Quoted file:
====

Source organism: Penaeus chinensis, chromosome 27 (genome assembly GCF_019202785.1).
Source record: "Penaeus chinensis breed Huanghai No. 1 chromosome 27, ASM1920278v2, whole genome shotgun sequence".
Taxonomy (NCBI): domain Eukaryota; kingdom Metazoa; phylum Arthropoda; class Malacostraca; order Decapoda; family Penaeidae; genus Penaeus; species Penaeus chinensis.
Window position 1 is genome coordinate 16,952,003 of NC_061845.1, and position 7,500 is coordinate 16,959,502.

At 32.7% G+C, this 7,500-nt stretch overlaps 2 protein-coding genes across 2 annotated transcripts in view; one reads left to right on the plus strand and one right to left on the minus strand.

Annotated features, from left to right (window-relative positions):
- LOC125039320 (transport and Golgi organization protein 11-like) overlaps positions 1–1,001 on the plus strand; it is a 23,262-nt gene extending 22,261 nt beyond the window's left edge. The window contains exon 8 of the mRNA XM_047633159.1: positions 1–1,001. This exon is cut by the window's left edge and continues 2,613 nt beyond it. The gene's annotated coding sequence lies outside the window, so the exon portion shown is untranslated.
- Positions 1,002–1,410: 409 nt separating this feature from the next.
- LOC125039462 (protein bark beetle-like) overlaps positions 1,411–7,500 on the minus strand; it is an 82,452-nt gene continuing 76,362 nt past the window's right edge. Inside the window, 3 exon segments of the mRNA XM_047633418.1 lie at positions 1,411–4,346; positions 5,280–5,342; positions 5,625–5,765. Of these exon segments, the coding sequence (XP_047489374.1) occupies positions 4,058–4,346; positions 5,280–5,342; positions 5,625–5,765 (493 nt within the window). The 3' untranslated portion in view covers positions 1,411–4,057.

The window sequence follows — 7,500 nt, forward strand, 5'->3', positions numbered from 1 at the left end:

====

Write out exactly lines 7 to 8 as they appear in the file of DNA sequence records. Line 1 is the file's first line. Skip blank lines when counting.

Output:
- LOC125039320 (transport and Golgi organization protein 11-like) overlaps positions 1–1,001 on the plus strand; it is a 23,262-nt gene extending 22,261 nt beyond the window's left edge. The window contains exon 8 of the mRNA XM_047633159.1: positions 1–1,001. This exon is cut by the window's left edge and continues 2,613 nt beyond it. The gene's annotated coding sequence lies outside the window, so the exon portion shown is untranslated.
- Positions 1,002–1,410: 409 nt separating this feature from the next.